If you can cook, you can make your own beer at home.
The last time we met, I walked you through adding yeast and water to some grains to produce something delicious. We’re going to do the same thing this month, but this time, we’ll change the grains, add a new ingredient, and produce liquid bread. That’s right, this month, we’re going to brew some beer.
The basics of beer are simple: take malted grain (typically barley and/or wheat), add water and heat to convert various enzymes to sugars, drain out the sugary water (which is called ‘sweet wort’), add hops and boil, then cool the resulting soup (now called ‘bitter wort’), add yeast and set it aside for a while, and you’ve got beer. For beginners, or for those with small apartments, producing the sweet wort can be difficult, as it involves special equipment and space. Fortunately, there’s a way to skip the first step by using malt extract, which we will use here. (For the purpose of pedagogy, we’ll oversimplify at times in this introduction. Future articles can fill in details and deal with brewing in more depth, such as starting with grains.) You can purchase beginner’s ingredient kits that contain all the items we will use today, and in fact, that’s exactly what I’m using here. Let’s make some Weizenbier!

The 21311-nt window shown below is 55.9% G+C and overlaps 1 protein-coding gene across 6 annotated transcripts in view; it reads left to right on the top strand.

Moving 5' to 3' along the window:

Weizenwhat? Today, I’m going to brew a German-style wheat beer, which has about 65% malted wheat and 35% malted barley, along with a particular type of yeast. The resulting beer will be refreshing and effervescent, and have hints of cloves and banana in the taste (due to the yeast—we won’t be adding any fruit into the beer).
The equipment you’ll need for this is pretty basic: a large pot (the bigger, the better), malt extract (dry or liquid), yeast (dry or liquid), water, a large spoon, and perhaps some tubing, depending on other details of your setup. There is additional equipment that will make your life immensely easier, although it strictly speaking is not required: a wort chiller, hydrometer, and a floating thermometer.